The Giant Panda Is No Longer an Endangered Species

The Giant Panda Is No Longer an Endangered Species

After decades of attempts to try to save the species, the giant panda is finally no longer at risk of becoming extinct.

For decades, panda bears were the icon of endangered species worldwide. It inspired the logo for one of the largest organizations that deals with preserving endangered animals, the World Wildlife Fund (WWF). But it seems the organization should be rebranding now.

The giant panda population grew by 17% during in years between 2004 and 2014. Two years ago, there were nearly 2000 pandas in the wild, in China, according to a IUCN report. By contrast, in the ‘70s, when authorities realized the species was in danger, there about 2.500 animals all around the world.

Since then, the Chinese government have been tirelessly to save the species. In 1981, they banned panda pelt trading. However, the biggest threat to the pandas was loss of habitat. So, in 1992 the Chinese government established a panda reserve system. Right now, China has 67 reservations, with a combined grand total 1.4 million hectares of land where they can live in safety.

The effort to save the giant panda has had some other, indirect positive effect. It encouraged a dialogue between Chinese scientists and organizations and specialists from all around the world. Their work on preserving this species has benefited the whole field of zoology and animal conservation worldwide.

The director of the WWF, Marco Lambertini stated, “The recovery of the panda shows that when science, political will and engagement of local communities come together, we can save wildlife and also improve biodiversity”

However, even though specialists no longer see pandas as an endangered species , they are  still considered vulnerable. The greatest threat pandas face now is climate change. Specialists believe that around 35% of their natural habitat could disappear because of pollution and changes in temperatures.

The Giant Panda May Be Safe, But Other Species Are Still in Danger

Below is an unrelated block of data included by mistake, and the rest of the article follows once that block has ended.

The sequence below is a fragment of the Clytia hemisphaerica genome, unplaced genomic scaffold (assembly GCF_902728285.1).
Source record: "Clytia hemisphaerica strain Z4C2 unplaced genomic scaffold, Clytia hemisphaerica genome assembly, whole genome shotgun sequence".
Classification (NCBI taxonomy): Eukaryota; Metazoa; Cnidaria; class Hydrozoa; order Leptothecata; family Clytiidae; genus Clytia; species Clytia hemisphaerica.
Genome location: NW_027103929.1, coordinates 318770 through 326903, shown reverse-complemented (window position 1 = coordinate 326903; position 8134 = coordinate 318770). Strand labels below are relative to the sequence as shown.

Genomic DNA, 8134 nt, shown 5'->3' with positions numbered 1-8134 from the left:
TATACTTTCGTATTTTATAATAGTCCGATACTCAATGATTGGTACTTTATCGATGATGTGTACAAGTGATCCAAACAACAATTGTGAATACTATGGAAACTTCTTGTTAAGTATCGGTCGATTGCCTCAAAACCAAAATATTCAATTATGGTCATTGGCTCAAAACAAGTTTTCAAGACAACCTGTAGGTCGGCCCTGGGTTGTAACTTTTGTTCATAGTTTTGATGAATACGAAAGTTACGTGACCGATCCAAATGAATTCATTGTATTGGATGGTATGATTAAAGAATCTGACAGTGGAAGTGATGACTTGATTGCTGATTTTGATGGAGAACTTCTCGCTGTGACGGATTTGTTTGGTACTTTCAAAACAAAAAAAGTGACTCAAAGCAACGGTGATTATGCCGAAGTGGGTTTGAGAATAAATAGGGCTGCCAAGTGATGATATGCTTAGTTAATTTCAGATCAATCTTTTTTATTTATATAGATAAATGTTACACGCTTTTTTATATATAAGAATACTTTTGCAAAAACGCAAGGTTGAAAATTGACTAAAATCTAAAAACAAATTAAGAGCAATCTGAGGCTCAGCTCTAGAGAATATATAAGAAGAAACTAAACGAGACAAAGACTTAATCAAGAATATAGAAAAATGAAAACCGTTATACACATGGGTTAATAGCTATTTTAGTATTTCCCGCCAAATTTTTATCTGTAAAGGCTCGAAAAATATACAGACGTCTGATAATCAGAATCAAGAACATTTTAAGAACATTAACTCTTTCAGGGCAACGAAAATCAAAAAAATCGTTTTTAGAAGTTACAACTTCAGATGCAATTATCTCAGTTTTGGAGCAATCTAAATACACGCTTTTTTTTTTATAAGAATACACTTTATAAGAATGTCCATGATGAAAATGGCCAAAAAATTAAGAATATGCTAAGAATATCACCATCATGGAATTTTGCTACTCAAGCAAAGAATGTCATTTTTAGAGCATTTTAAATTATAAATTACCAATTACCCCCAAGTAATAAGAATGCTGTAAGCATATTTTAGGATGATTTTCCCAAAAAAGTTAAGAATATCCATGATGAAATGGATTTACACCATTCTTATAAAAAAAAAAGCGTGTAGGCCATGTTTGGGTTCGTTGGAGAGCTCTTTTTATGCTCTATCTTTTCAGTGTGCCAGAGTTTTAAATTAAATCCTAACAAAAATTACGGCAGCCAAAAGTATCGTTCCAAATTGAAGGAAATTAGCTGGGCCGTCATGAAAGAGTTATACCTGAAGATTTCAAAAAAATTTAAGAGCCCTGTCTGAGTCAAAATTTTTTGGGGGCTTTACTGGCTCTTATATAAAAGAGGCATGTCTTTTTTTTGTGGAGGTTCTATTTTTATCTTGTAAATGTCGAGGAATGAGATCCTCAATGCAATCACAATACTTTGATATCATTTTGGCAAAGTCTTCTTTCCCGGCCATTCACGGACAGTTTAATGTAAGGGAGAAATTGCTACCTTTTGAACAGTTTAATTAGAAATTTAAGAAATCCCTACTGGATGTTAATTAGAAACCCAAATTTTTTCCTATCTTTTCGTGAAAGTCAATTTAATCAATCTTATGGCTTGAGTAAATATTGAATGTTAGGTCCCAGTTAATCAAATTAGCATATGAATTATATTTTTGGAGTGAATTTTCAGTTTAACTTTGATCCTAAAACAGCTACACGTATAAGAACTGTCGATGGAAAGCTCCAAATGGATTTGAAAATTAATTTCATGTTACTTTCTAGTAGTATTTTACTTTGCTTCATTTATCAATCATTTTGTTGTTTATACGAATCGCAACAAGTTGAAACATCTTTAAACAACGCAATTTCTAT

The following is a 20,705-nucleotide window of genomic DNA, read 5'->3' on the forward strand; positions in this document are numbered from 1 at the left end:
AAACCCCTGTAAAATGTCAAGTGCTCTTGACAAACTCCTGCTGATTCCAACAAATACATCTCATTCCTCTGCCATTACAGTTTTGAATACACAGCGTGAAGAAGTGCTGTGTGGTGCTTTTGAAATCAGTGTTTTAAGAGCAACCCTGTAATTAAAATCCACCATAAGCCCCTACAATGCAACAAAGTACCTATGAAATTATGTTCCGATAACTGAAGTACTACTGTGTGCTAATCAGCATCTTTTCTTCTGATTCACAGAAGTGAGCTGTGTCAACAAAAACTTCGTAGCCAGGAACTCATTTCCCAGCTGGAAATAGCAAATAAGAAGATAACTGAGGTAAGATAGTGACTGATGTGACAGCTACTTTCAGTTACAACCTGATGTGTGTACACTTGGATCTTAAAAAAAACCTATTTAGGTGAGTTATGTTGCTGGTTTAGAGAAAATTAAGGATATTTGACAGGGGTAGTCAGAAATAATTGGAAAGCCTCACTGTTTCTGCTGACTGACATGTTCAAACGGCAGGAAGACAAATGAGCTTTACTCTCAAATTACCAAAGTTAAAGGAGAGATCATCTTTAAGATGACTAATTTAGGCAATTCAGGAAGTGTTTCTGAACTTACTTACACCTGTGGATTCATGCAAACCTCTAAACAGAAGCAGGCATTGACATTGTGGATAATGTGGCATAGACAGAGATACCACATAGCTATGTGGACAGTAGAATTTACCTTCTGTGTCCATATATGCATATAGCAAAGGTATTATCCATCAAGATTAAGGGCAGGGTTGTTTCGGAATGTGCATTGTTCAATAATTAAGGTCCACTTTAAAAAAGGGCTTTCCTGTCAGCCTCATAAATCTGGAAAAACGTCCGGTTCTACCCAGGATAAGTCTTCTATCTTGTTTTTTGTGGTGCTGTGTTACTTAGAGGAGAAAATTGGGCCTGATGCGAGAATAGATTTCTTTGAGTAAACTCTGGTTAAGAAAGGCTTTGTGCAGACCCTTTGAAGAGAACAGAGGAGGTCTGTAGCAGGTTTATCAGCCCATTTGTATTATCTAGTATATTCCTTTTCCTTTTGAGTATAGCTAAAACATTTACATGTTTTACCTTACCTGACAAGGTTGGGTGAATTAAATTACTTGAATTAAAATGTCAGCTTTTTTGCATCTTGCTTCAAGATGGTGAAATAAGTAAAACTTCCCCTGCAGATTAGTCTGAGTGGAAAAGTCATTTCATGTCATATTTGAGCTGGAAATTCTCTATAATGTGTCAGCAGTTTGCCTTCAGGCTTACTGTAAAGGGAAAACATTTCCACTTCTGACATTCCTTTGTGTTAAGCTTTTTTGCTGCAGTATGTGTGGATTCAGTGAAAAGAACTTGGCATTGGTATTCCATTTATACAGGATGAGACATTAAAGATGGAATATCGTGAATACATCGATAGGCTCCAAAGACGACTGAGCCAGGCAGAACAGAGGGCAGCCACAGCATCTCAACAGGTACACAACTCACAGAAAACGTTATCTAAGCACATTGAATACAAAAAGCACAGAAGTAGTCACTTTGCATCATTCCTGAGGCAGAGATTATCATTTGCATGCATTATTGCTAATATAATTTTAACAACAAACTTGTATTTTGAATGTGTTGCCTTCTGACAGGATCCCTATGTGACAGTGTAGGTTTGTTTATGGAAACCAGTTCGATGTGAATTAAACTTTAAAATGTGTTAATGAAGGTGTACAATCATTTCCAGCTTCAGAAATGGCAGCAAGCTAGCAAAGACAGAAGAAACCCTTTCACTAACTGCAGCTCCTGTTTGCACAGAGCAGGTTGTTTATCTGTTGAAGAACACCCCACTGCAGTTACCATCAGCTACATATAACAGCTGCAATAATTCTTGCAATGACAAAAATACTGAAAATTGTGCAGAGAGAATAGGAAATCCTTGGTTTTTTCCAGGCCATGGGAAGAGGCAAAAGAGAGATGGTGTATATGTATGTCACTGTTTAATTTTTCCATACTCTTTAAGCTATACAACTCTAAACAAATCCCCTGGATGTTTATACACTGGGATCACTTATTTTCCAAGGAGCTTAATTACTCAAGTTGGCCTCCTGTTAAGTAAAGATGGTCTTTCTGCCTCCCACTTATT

Now that wildlife organizations and zoologists all around the world can breathe a sigh of relief regarding the panda, their attention turns to another species.

Eastern gorillas seem to be grabbing the media’s attention. They live primarily in the Democratic Republic of Congo, northwest Rwanda and the southern parts of Uganda. They prefer living in the forests of the mountainous regions.

Experts believe that there are less than 5000 individuals right now, which classifies them as critically endangered.

Eastern gorillas consist of two subspecies. Of the two, mountain gorillas are faring better. Their population was in decline since 1996, but recently it has grown with about 880 individuals.

Grauer’s gorilla on the other hand is doing far worse. Their population dropped from around 16.000 individuals to just 3.800 during the past decades, according to the IUCN. There are plenty of reasons why these animals are disappearing, chief among them being loss of habitat and illegal poaching.

Right now, there are currently four species of great apes on the list for critically endangered species. These are the eastern gorilla, Bornean orangutan, western gorilla and the Sumatran orangutan. The only two other species who are not on this list, the chimpanzee and the bonobo, are still considered endangered, but not critically so.

Loss of habitat and poaching are among the main reasons why these species face extinction. Mining operations have been especially harsh on their natural habitats

Image Source: Pixabay

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